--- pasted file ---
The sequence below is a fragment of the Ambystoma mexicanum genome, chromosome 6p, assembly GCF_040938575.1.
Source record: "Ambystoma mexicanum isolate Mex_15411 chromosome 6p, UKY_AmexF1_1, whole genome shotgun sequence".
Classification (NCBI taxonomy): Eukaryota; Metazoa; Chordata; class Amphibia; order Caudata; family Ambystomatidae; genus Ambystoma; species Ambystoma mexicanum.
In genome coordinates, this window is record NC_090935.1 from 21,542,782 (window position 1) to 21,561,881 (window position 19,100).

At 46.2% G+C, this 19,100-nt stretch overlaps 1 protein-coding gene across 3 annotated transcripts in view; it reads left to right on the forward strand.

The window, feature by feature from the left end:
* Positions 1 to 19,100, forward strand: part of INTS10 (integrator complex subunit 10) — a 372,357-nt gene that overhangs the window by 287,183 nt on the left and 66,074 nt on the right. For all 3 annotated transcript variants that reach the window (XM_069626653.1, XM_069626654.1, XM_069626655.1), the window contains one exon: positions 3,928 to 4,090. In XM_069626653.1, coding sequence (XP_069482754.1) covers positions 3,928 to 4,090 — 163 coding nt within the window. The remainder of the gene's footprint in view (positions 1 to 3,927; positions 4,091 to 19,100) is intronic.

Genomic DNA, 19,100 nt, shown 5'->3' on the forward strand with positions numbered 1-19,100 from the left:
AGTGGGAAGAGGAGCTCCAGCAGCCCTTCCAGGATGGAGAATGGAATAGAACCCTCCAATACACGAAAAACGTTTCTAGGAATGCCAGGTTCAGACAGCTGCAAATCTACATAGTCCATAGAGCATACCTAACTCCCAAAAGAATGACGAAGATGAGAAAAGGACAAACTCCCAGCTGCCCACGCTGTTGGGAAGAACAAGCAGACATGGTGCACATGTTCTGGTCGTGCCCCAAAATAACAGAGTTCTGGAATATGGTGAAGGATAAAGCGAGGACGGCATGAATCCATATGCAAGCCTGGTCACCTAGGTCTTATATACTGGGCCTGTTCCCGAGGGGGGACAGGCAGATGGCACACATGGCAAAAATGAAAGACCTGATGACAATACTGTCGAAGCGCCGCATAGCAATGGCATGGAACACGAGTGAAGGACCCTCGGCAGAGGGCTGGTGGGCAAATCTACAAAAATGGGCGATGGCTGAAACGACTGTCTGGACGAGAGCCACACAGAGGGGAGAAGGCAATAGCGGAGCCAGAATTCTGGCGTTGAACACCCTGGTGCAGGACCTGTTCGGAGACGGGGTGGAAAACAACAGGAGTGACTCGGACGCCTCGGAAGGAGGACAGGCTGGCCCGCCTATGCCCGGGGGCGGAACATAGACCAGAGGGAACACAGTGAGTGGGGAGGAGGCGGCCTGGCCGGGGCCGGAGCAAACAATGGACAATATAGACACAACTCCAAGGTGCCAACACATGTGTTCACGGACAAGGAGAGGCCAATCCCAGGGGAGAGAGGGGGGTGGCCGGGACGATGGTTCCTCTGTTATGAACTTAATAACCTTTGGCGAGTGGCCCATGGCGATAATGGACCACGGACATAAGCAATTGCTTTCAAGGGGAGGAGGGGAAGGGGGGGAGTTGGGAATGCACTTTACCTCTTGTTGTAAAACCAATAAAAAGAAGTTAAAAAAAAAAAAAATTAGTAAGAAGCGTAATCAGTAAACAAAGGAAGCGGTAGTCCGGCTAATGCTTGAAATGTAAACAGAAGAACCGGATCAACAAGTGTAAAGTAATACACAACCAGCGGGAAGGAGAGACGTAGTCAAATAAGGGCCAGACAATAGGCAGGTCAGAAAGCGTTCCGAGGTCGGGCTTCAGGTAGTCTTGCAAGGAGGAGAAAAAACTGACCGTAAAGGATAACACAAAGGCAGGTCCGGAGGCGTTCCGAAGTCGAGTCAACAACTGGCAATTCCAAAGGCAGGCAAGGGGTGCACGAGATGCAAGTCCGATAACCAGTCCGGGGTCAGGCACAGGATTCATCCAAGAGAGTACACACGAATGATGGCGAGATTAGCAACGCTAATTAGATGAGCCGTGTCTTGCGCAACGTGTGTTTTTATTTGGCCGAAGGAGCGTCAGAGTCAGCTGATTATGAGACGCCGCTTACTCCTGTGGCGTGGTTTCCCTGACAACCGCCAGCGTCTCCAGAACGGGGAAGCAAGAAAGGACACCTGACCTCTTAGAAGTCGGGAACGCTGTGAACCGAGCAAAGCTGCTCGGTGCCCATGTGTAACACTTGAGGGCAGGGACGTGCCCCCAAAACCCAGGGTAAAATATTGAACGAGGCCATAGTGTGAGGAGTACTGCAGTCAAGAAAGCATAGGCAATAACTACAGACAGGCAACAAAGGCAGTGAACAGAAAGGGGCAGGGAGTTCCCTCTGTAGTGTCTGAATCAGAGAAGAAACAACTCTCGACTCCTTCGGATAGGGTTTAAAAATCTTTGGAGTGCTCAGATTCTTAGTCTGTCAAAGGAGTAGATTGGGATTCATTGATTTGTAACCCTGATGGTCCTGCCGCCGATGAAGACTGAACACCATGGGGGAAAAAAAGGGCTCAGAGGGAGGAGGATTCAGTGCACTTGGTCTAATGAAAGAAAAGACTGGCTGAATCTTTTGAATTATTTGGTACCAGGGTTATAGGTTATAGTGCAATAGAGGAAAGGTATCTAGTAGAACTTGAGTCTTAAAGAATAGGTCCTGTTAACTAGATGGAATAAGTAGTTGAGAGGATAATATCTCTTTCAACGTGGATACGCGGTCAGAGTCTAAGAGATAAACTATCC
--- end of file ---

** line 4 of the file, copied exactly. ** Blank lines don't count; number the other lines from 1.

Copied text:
In genome coordinates, this window is record NC_090935.1 from 21,542,782 (window position 1) to 21,561,881 (window position 19,100).